Nanocellulose is a trending topic for many research laboratories because of its commercial value and range of applications. Researchers are seeking novel ways of using different types of nanocelluloses to produce commercially viable products.
Because nanocelluloses are produced from the most abundant naturally occurring homo-polymer, there seem to be limitless opportunities for sourcing and applications. The challenge, however, is that the native celluloses from different plant sources are distinct, so different protocols are appropriate for nanocelluloses from different sources.
In the recently published ACS ebook, Nanocelluloses: Their Preparation, Properties and Applications, readers will find in-depth discussions on various types of nanocelluloses among the pioneering investigators in this field. The collection provides an overview of opportunities and challenges in cellulose science, as well as some of the ground-breaking research projects that are taking place in academic, industrial, and national laboratories.
Read the first chapter of The Nanostructures of Native Celluloses, Their Transformations upon Isolation, and Their Implications for Production of Nanocelluloses for free .
Who will find this book useful?
The book is engaging for a variety of research staff, especially those who are currently active in research on the production of unique nanocelluloses from different plant sources. Scientists who are interested in the basic phenomenology of cellulose, as well as in chemical derivatization of nanocelluloses, would be benefited from the book as well. This book is a valuable tool for those interested in nanophenomena particularly in the context of biomass.
Where can the discussions in the book be best applied?
There are a few areas of application discussed in the book, including the production of composites wherein the inclusion of nanocelluloses can provide significant reinforcement; and the inclusion of nanofibrils of cellulose in various fluid media, which results in unique modifications of the properties of the fluids.
About the Book’s Editors
Umesh P. Agarwal
Umesh P. Agarwal is a Fellow of the International Academy of Wood Science and is currently employed as a senior scientist at the Forest Products Laboratory, USDA Forest Service, Madison WI. In 1979, he received his Ph.D. in Chemistry from the Indian Institute of Technology (Kanpur, India). Subsequently, as a postdoctoral fellow, he carried out research at various institutions in England, Germany, and the United States. His current research activities are in the areas of cellulose nanomaterials, supramolecular structure and crystallinity of cellulose, ultrastructure of wood cell walls, and development of Raman spectroscopy to investigate cellulose and lignocellulose materials. He has published ~ 100 papers in peer-reviewed journals, written several book chapters, and made significant contributions at national and international conferences/meetings.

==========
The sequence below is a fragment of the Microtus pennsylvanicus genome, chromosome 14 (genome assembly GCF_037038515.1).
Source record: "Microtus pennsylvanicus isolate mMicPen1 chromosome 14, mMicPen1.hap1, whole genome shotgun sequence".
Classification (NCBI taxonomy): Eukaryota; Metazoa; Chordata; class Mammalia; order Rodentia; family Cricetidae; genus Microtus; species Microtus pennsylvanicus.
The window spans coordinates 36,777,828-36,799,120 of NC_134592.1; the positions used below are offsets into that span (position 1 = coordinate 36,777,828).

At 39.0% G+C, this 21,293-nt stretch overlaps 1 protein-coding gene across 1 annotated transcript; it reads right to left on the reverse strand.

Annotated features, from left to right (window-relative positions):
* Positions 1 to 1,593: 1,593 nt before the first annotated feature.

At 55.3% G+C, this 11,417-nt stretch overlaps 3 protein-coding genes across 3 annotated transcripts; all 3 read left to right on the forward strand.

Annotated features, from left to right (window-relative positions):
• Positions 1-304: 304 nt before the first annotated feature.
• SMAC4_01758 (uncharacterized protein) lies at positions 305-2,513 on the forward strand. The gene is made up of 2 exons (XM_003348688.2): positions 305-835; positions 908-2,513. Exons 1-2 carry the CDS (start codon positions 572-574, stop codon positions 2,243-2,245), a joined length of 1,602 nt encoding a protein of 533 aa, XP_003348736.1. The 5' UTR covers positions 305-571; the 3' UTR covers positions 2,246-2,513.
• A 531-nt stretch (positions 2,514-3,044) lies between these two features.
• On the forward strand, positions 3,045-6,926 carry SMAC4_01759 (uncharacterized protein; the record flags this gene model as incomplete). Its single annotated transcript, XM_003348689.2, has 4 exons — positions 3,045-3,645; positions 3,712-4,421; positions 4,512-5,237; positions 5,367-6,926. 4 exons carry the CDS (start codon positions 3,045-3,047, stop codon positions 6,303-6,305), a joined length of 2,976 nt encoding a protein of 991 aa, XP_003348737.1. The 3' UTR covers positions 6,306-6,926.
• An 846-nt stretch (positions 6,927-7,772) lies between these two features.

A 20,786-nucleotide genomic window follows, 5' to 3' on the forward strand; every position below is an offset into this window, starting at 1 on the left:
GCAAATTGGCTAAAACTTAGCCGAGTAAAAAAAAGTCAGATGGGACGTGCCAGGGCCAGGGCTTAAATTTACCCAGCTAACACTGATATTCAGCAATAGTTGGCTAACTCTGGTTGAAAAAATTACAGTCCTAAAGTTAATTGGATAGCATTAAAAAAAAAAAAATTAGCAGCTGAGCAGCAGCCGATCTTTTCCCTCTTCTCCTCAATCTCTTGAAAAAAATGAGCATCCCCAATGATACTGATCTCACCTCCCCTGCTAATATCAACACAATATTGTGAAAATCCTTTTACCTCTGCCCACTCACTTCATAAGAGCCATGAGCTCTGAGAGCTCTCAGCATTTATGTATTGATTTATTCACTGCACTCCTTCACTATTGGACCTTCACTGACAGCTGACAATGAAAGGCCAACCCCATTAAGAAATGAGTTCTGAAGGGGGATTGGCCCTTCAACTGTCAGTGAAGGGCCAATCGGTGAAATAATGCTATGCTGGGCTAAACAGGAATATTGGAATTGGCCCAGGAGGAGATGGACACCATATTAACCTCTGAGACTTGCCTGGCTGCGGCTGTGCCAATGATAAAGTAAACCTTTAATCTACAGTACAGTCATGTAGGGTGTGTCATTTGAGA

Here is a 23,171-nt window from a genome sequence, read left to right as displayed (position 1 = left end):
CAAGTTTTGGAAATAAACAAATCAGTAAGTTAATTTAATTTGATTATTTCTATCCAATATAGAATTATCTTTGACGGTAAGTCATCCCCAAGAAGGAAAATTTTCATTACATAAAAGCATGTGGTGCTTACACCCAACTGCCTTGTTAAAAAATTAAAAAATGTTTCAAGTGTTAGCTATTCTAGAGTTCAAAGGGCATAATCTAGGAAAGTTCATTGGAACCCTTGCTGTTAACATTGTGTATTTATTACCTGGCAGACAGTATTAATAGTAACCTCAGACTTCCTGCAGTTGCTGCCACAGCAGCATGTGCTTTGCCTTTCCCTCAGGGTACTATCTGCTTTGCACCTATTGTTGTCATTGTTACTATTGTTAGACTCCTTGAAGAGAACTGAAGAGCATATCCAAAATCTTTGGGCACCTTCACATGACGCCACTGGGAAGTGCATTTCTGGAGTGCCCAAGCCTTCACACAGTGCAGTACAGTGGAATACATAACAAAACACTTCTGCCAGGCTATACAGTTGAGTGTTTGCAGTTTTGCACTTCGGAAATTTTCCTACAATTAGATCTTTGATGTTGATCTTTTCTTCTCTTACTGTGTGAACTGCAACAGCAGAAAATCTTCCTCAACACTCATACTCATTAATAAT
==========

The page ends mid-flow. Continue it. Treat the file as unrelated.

Rajai H. Atalla
Rajai H. Atalla received a Ph.D. from the University of Delaware in Chemical Engineering and Chemical Physics. He has served as Professor of Engineering and Chemical Physics at the Institute of Paper Chemistry in Appleton, Wisconsin. In 1989, he became Head of Chemistry and Pulping Research at the Forest Products Laboratory (FPL) in Madison, Wisconsin and Adjunct Professor of Chemical Engineering at the University of Wisconsin. He pioneered the application of Raman spectroscopy and SS 13C NMR to an investigation of celluloses leading to the discovery of the Iα and Iβ forms of native celluloses. He has served as a consultant to many companies and government agencies in the forest products and cellulosic sectors. He has well more than 250 peer-reviewed publications, book chapters, and patents. He has also had the good fortune of having the two co-editors as collaborators for many decades.
Akira Isogai graduated from The University of Tokyo in 1980 and received his Ph.D. from its Graduate School of Agriculture in 1985. After a year as a Postdoctoral fellow the Institute of Paper Chemistry, he was appointed Assistant Professor at The University of Tokyo. In 2003 he became Professor in the Department of Biomaterial Sciences at The University of Tokyo. He pioneered the study of nanocelluloses and their TEMPO oxidation beginning in 1995 and is the leading contributor in the field, which is reflected in more than 500 publications and 130 patents. He is president of The Cellulose Society of Japan, a vice president of Japan Nanocellulose Forum, a board member of Japan TAPPI and other academic societies, an Associate Editor of Cellulose (Springer), and a member of the Advisory Editorial Board of Biomacromolecules (ACS) and other scientific journals.